Town Board's retirement incentive vote contested legally
Three Rotterdam Town Board members recently passed the proposed retirement incentive, but their vote is set to stand judgment.
Board members passed the New York State 2010 Retirement Incentive Part A during a special meeting on Tuesday, Aug. 31, but some questioned the legality of the vote. Frank Salamone, town resident and Republican candidate for the Town Board, filed a lawsuit today, Sept. 7, challenging the vote taken by Town Supervisor Francis Del Gallo, Deputy Supervisor Robert Godlewski and Councilman Matthew Martin.
The supervisor and the deputy supervisor called a meeting without alerting the public, without calling for a public hearing without giving the people the right to speak, said Salamone. "They deprived us, the residents, our right to representation, because they called the meeting so that board members wouldn't be there to voice their concerns and that is unacceptable."
In the submitted petition there are six main points cited to nullify the vote. These arguments stem from New York State Town Law Section 62 and New York State Municipal Home Rule Section 20 and 27.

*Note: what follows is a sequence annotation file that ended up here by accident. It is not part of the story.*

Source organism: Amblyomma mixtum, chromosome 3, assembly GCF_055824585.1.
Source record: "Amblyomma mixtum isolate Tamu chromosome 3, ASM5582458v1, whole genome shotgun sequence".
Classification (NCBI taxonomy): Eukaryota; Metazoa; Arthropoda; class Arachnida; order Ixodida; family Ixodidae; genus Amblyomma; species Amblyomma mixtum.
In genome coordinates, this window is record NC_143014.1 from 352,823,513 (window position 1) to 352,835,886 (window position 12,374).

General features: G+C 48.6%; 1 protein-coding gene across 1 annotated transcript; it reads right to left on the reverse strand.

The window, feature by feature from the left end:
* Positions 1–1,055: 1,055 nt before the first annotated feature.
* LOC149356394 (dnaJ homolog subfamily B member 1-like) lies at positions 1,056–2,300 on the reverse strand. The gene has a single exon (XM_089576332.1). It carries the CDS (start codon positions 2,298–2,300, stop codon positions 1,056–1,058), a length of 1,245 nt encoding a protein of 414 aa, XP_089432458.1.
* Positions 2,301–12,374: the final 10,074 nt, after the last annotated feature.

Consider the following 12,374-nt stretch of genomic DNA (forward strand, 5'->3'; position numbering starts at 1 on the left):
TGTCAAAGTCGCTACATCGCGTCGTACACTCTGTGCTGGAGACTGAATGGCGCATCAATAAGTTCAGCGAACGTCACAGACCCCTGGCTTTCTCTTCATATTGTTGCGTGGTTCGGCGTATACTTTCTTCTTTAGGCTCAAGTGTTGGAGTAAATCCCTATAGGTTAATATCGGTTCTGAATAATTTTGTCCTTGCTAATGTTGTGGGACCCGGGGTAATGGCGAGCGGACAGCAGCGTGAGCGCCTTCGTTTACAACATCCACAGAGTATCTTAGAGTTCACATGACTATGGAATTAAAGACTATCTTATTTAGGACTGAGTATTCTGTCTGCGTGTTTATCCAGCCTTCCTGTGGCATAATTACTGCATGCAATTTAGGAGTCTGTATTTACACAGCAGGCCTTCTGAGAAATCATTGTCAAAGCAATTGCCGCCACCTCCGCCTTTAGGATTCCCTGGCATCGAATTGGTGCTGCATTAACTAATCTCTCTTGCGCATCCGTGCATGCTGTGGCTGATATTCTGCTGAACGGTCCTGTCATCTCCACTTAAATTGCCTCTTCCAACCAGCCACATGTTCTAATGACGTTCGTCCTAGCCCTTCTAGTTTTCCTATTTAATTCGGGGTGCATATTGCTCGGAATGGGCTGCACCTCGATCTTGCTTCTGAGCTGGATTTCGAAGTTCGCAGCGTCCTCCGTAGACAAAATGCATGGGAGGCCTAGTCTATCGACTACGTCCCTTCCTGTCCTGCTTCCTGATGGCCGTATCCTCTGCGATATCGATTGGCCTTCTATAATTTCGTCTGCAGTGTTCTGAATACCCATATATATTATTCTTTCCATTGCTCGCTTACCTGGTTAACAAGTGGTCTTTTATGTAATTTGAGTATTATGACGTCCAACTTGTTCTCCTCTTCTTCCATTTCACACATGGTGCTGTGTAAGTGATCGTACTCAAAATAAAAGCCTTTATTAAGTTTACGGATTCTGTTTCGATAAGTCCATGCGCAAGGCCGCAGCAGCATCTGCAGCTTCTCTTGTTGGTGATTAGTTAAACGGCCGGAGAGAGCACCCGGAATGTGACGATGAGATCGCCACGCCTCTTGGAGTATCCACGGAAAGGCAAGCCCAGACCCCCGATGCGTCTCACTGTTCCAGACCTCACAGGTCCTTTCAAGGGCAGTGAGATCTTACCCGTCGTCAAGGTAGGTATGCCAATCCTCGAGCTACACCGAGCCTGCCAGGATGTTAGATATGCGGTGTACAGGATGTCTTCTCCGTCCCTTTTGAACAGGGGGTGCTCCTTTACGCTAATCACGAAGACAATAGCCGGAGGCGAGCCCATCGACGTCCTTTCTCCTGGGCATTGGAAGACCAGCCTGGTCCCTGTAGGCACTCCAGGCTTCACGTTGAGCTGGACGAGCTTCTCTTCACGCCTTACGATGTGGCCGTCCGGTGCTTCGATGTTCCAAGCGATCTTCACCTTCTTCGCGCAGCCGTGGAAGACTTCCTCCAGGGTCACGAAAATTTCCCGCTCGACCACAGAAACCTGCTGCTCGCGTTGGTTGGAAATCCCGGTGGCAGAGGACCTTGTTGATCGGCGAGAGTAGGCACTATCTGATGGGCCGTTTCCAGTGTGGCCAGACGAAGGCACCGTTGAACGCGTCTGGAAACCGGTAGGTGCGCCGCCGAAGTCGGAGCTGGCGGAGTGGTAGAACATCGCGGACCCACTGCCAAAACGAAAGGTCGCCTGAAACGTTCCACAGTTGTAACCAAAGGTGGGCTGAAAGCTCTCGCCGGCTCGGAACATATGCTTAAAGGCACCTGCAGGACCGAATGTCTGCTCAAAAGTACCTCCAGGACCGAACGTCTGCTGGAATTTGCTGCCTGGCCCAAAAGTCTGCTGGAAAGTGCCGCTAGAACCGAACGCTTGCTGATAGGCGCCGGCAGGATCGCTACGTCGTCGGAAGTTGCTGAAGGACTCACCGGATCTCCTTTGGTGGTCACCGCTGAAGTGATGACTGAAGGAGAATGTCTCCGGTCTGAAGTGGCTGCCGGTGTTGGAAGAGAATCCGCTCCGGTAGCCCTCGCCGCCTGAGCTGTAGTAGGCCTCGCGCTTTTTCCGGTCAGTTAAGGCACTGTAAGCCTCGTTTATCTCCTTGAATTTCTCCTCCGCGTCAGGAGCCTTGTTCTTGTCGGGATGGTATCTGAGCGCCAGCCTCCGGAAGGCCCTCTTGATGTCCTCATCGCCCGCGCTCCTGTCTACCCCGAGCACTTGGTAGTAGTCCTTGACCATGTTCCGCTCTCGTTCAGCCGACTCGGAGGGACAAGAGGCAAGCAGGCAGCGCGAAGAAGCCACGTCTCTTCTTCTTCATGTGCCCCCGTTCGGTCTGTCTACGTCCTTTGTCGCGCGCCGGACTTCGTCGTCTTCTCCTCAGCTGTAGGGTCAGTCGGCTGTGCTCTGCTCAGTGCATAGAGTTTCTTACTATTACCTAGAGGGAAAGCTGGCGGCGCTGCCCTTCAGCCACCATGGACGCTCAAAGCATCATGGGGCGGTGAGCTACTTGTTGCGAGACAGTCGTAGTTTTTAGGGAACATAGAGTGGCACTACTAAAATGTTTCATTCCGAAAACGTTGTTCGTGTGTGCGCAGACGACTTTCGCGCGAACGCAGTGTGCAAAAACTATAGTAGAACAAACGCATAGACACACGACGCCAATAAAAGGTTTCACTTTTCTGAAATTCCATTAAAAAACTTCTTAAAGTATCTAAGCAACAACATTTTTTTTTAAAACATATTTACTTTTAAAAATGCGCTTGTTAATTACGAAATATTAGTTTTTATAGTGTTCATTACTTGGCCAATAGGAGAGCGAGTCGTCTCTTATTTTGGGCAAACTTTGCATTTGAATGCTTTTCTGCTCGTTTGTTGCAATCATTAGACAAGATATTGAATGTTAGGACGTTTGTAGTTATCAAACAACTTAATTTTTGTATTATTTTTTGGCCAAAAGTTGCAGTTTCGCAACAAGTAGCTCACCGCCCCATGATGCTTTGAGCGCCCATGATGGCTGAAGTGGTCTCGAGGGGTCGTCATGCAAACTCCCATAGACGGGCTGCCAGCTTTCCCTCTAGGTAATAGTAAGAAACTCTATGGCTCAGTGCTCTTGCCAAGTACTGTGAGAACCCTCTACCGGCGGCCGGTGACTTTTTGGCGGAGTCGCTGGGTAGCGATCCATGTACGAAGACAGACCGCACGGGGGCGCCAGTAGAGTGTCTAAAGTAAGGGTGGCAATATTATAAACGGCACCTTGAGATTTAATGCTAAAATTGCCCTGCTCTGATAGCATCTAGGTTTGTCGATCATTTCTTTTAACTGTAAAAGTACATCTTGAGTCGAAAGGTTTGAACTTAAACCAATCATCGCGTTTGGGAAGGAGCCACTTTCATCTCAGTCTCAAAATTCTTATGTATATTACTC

According to Municipal Home Rule Section 20 paragraph 4, if a town supervisor has "certified as to the necessity for its immediate passage and such local law be passed by the affirmative vote of two-thirds of the total voting power of the legislative body."
Salamone said this would require four out of the five board members to pass the local law, which was passed by only three.
Also, New York State Town Law in Section 62 states, "The supervisor of any town may call a special meeting of the town board by giving at least two days notice in writing to members of the board of the time when and the place where the meeting is to be held."